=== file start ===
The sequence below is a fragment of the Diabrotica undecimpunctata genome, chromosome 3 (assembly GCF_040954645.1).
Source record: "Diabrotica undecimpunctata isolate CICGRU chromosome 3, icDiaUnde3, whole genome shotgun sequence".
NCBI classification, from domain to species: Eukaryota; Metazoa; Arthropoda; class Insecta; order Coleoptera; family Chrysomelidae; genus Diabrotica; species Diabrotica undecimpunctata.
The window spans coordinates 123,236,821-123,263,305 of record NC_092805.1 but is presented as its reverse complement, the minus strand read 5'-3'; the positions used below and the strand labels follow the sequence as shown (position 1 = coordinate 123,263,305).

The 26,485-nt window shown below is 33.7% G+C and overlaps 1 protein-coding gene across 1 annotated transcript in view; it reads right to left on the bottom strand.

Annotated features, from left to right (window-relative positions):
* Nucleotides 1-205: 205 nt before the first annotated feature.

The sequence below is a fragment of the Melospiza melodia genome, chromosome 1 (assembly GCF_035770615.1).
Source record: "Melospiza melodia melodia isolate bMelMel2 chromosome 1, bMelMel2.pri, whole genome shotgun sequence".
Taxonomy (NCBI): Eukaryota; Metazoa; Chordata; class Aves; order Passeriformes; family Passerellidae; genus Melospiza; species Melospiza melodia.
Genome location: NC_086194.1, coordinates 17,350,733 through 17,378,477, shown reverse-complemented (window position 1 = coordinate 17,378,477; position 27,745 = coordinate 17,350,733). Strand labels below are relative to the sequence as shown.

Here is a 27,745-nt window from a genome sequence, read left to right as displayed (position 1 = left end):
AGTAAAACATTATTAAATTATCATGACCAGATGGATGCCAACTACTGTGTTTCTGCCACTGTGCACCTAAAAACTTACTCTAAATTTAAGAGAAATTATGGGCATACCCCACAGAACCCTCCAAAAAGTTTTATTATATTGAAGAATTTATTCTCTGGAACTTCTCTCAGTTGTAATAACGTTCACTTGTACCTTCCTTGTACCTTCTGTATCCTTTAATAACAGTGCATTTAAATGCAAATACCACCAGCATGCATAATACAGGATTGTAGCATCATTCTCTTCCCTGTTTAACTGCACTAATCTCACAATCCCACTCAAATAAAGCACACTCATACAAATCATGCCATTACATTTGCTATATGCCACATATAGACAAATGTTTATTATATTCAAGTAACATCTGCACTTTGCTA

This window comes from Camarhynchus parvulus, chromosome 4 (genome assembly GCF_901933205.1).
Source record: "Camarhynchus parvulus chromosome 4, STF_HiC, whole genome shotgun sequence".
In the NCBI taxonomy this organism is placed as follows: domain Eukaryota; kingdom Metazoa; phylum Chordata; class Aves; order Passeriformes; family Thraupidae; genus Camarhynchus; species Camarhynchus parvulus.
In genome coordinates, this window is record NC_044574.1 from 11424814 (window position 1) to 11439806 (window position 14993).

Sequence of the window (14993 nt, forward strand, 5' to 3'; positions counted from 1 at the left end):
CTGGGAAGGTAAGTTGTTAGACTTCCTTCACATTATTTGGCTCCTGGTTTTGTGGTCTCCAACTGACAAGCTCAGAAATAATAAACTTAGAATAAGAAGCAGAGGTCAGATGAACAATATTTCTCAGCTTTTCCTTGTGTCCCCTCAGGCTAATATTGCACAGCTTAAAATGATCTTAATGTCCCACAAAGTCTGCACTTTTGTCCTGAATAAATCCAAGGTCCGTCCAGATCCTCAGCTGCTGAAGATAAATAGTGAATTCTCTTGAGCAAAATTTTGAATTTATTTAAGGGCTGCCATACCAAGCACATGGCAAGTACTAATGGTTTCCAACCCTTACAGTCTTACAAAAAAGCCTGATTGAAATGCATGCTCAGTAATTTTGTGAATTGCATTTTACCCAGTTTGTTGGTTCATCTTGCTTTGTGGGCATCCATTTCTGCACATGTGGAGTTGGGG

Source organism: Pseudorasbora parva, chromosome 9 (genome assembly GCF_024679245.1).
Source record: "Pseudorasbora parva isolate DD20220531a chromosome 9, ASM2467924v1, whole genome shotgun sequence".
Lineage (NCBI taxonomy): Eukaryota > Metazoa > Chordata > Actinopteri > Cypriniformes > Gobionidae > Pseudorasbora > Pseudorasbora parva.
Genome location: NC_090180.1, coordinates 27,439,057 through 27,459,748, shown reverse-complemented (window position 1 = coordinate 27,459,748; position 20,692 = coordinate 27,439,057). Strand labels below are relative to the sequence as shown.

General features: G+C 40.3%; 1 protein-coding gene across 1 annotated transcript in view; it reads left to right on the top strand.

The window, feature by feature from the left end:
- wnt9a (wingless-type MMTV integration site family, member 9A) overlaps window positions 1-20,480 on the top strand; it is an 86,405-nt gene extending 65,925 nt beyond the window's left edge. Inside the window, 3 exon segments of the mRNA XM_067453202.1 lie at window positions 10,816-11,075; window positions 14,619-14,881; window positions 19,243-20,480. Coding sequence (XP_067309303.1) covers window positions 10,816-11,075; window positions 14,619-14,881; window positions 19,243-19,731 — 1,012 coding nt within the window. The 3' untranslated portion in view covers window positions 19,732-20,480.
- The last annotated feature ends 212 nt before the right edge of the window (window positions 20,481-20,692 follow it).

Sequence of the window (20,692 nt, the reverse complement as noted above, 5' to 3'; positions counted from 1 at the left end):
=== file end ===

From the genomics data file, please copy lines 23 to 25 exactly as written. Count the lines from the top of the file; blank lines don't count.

Genome location: NC_090180.1, coordinates 27,439,057 through 27,459,748, shown reverse-complemented (window position 1 = coordinate 27,459,748; position 20,692 = coordinate 27,439,057). Strand labels below are relative to the sequence as shown.

General features: G+C 40.3%; 1 protein-coding gene across 1 annotated transcript in view; it reads left to right on the top strand.

The window, feature by feature from the left end: